The News Courier in Athens, Alabama

August 25, 2013

Water board explains need for pipeline

By Karen Middleton
news@athensnews-courier.com

— As promised, the Limestone County Water and Sewer Authority has provided comparative cost figures in its ongoing negotiations with three government entities to increase water capacity.

LCWSA Chairman Jim Moffatt said Thursday there had been inaccurate information published about the authority’s options and the potential costs to customers.

The News Courier came out editorially two weeks ago, asking for those figures to be made available to the public. The authority has maintained throughout negotiations that it can purchase water more cheaply from Decatur, even taking into account the cost of infrastructure to transport the water.

Moffatt said in a board meeting Thursday he is ready for a decision and set a Sept. 5 date to vote on one of the available options.

“We could, in fact, purchase more water from the City of Athens, but to do so would require that we purchase at a significantly higher rate,” wrote Moffatt in a statement released to news media and concerned parties at mid-day Friday.

“Also, in order to transmit water from the Athens system to our system would require expensive capital improvements within our distribution system, since we do not have a network of large diameter lines leading from our system to Athens’ system. The combination of the higher cost for water coupled with the required capital improvements would impose significant additional costs to our customers.”

According to a comparative table drawn up by the authority’s engineer, Alton Hethcoat, of the Brentwood, Tenn., firm of Hethcoat & Davis, and using 2010 joint-funded study data from Athens Water’s engineering firm, CH2Mhill, the cheaper option would be Decatur.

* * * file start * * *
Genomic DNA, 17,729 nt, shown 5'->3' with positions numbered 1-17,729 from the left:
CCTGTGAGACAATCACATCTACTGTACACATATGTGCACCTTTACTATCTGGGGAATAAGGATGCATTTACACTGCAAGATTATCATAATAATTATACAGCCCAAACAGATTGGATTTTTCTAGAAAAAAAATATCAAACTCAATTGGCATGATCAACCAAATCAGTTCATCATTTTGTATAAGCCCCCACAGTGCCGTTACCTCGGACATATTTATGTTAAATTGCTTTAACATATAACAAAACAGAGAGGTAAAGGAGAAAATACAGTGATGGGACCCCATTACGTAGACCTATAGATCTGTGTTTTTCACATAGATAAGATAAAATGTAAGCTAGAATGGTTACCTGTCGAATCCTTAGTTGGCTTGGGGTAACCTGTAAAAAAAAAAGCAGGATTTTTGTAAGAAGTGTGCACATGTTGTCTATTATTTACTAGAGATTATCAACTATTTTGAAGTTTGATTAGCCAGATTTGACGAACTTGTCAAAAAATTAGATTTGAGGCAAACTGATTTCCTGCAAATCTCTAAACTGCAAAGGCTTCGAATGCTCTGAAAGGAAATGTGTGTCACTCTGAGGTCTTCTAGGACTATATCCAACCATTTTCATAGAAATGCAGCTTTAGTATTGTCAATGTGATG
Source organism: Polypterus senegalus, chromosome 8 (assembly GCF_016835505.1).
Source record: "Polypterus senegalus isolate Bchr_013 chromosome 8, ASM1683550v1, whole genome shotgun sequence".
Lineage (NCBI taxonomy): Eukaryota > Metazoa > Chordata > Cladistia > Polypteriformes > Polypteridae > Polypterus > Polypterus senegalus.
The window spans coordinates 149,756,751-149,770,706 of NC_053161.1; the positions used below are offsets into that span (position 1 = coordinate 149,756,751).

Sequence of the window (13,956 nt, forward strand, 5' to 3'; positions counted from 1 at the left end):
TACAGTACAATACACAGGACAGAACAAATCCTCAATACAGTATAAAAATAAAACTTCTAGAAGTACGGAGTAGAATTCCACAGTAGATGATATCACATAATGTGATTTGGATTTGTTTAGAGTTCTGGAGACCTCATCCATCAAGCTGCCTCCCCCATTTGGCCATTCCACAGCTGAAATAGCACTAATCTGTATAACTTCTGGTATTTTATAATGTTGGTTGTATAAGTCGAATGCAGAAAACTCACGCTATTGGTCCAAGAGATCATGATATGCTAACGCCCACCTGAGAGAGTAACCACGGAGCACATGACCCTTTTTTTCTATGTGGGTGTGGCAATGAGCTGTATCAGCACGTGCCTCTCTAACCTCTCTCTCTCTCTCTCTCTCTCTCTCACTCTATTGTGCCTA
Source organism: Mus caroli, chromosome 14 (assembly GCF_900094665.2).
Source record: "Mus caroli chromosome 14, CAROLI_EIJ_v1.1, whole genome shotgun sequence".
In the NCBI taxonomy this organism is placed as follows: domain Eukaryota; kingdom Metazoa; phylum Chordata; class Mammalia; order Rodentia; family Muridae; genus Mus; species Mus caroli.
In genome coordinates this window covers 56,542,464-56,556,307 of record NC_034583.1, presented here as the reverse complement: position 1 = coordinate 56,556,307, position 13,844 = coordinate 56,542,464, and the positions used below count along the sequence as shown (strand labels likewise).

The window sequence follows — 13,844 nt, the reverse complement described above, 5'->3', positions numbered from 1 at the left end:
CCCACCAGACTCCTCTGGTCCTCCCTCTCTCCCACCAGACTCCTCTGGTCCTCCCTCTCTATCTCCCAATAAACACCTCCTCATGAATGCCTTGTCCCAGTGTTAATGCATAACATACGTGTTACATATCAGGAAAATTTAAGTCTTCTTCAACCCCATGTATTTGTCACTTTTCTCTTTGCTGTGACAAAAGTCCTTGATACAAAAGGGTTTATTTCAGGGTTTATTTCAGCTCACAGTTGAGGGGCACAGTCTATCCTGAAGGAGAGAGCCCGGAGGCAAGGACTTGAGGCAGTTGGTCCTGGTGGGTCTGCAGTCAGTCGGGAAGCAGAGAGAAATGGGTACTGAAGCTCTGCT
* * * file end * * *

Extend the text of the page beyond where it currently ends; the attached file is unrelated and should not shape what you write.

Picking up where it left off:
The table shows:

•Upgrade to the North Limestone Treatment Facility from its present 3.3 MGD (million gallons per day) output and $1.43 per-1,000-gallon cost would cost $3.3 million, resulting in an increased cost per 1,000 gallons to $2.08.

• Increase purchase of Athens water from the present .4 million gallons per day at $1.63 per 1,000 gallons to the projected need of 8 to 10 MGD would require installation of $51 million in infrastructure and increase the cost of water to $3.13 per 1,000 gallons.

• The authority could currently purchase water from Huntsville for $1.62 per thousand gallons and to increase that amount to 8 to 10 MGD through a $10.9 million infrastructure upgrade would bring the cost per 1,000 gallons to $2.03.

• The authority currently buys 3.3 MGD from Decatur at a cost of 97 cents per 1,000 gallons. If it wanted to increase that purchase to 20 MGD, it would cost $17.7 million for pipeline under the Tennessee River, a pumping station and other related infrastructure. The resulting cost would be $1.53 per 1,000 gallons, in comparison to $3.13 for half as much water.

Moffatt said the current authority capacity is 9.9 MGD, but with development, especially in the eastern and southeastern parts of the county, demand can reach 9 MGD.

“During a recent meeting between the City of Huntsville and the authority, officials from Huntsville shared their plan for future development in Limestone County, which included a new Research Park, a TVA Mega-Site, approximately 14,000 new residential sites and hundreds of acres dedicated to commercial development,” said Moffatt.

He added that such a rate of development would use 74 percent of the authority’s overall water demand within the next 10 to 15 years.

Although the authority has met with Athens officials in several informal work sessions in recent weeks trying to come to a mutually agreeable solution, Moffatt said he would call one more work session between all concerned entities before the authority votes.

He said Athens has until then to rebut the authority’s figures.